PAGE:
Infected ASICs: A Growing Menace for Crypto Miners Everywhere

As the digital world continues to evolve, so does hackers’ malicious intent with new and more complex viruses. In recent years, we have experienced a sharp rise in mining hardware attacks from hidden malware that steals hash capacities from ASIC owners. This has led to an increase of 4467% in 2018 compared to the previous year, making it even harder for users to detect and protect themselves against these threats. D-Central is here to help by offering secure transactions through its escrow service as well as providing noise reduction services and 60-day DOA coverage on all miners sold – both new and used. With this in mind, customers can now purchase their mining hardware, knowing they are safe from malicious activities.

An Introduction to ASICs and Computer Viruses

As digital technology continues to evolve, we must also be aware of the potential threats posed by malicious software. Application-Specific Integrated Circuits (ASICs) are specialized hardware used for mining cryptocurrency, while computer viruses are malicious programs designed to cause harm. Both of these technologies have become increasingly popular in recent years, and users must understand how they work and how to protect themselves against them. In this article, we will introduce ASICs and computer viruses so you can stay safe while mining cryptocurrencies.

Recent Issues with ASICs and Viruses

In 2019, complaints began emerging from owners of specific ASIC models concerning stolen hash capacities due to malware programs that were programmed to transfer rewards to hackers’ workers instead of the real owners of the rigs. This type of malicious software is known as crypto-jacking malware. According to McAfee Labs Threat Report, there was a 4467% growth in hidden mining malware in 2018 alone – an indication of how widespread this type of malware has become. PCs and processors, as well as specialized hardware such as ASICs, are constantly threatened by malicious software becoming harder and harder to detect. In one example of an infected ASIC connecting another pool instead of its original destination pool, it was found that rewards were being sent directly to hackers rather than the actual owner of the rig!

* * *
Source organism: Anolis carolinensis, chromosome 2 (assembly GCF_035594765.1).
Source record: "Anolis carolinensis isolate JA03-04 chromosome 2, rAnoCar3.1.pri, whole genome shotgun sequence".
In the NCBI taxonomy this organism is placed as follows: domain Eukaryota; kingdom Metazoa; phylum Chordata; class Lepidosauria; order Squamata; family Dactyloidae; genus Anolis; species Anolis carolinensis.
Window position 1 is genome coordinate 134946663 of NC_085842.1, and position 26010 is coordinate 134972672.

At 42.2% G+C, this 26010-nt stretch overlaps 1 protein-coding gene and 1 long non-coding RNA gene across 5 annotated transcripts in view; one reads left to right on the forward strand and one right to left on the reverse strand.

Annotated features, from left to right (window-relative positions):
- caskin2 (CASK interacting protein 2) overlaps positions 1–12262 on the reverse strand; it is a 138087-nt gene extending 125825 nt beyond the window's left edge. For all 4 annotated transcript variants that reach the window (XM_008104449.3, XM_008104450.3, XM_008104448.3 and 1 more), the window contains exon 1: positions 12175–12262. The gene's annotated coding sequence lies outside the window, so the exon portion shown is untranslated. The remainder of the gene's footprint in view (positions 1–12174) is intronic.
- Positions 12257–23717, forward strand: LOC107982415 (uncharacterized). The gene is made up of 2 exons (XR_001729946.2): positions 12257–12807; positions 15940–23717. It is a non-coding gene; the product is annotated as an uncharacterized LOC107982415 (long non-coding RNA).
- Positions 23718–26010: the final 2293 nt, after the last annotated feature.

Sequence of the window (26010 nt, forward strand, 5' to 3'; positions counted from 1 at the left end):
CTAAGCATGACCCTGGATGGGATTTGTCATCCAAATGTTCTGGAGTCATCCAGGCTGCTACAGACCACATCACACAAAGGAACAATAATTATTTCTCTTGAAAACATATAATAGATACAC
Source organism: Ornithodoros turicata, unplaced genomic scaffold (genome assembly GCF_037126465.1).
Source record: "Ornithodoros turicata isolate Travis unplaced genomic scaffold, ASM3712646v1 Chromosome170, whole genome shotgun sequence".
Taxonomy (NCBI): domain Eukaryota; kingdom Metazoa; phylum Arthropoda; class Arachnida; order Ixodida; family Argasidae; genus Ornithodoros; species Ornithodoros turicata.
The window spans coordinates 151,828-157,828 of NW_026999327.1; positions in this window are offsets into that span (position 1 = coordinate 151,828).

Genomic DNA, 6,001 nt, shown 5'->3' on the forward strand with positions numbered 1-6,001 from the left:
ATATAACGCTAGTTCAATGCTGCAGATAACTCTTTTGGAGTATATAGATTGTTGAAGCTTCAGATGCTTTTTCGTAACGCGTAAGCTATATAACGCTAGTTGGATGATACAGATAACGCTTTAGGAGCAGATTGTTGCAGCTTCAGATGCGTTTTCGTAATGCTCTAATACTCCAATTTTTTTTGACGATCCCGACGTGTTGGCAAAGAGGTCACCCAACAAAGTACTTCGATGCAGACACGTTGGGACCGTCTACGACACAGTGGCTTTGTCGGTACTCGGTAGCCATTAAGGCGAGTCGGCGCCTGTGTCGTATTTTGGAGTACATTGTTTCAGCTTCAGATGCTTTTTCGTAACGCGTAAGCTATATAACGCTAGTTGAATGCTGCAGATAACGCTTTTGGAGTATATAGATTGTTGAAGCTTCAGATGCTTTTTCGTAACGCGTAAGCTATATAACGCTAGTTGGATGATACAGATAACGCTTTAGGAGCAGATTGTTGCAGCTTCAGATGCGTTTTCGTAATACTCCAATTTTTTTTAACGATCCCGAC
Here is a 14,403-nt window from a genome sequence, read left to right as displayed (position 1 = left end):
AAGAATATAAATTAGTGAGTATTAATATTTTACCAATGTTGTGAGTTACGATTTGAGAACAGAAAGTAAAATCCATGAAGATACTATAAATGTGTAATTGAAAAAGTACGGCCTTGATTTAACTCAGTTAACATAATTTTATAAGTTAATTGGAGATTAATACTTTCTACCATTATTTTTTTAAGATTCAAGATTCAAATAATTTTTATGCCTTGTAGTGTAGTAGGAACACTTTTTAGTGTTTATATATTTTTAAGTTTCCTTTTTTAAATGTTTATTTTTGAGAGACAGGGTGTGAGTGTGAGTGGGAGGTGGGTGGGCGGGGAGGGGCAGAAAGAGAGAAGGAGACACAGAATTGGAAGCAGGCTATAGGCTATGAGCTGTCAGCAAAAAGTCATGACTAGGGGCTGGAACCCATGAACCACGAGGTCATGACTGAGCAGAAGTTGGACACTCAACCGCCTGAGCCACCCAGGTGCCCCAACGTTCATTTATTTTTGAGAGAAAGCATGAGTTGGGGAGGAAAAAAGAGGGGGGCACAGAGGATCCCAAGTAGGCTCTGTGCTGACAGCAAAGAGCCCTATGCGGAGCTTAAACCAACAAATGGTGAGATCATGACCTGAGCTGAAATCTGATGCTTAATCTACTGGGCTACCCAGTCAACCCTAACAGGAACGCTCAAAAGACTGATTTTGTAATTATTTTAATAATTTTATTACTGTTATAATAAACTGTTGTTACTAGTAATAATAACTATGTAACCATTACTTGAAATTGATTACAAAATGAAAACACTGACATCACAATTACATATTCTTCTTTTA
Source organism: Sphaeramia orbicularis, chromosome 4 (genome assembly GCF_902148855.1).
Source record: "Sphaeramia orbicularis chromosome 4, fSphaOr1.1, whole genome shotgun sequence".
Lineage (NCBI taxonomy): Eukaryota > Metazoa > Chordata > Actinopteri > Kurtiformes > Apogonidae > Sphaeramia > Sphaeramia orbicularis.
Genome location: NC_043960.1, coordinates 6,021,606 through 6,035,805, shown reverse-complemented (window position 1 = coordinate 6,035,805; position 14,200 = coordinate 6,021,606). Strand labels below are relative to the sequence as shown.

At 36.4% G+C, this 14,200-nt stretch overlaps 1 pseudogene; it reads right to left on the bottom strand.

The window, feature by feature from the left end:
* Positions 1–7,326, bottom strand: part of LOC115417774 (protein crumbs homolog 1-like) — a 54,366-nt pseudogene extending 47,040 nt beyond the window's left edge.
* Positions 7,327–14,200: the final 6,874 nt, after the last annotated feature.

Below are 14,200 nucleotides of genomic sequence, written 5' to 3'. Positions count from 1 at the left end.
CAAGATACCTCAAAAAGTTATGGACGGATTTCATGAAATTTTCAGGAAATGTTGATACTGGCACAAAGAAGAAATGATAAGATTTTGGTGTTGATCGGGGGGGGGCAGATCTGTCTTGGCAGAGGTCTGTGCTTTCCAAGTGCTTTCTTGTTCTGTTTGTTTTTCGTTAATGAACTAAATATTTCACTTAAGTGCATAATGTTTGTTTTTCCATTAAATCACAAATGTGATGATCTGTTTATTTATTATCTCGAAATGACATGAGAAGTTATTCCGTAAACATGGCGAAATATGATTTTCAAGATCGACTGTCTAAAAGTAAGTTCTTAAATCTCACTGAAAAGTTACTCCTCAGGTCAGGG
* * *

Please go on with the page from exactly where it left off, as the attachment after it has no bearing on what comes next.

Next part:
Since the beginning of 2019, ASIC owners have complained about stolen hash capacities due to viruses.

Complaints of stolen hash capacities due to malicious viruses have surfaced in the crypto industry since the beginning of 2019. This troubling news has already caused ASIC owners to lose valuable mining time and profits from their mining rigs, as well as other assets like computing resources. To make matters worse, users cannot recover any of their lost security deposits or ASIC fees due to weak security measures imposed by a handful of crypto companies. To protect miners from further losses, industry leaders must implement stricter security protocols that can withstand virus-infected activity. This will allow mining rig owners to regain control of their livelihood and income while avoiding stealing incidents that have been rapidly disproportionate over the past year.

Hackers infect users’ devices with malware programmed to transfer the reward to their workers, bypassing the addresses of the owners.

Malware has become an ever-growing problem as hackers try to exploit user devices and steal their personal information. The latest malicious attack on users involves using malware to hijack cryptocurrency rewards or funds, allowing hackers to collect the money before it reaches its intended owner. This malware is explicitly programmed to locate cryptocurrency transactions and divert them to worker addresses, bypassing the original user’s address entirely. As cryptocurrencies have surged in value and usage, the opportunity for hackers to make a profit is both attractive and worrisome. Fortunately, users can protect their funds by keeping their antivirus software up-to-date to avoid malicious attacks from shady hackers.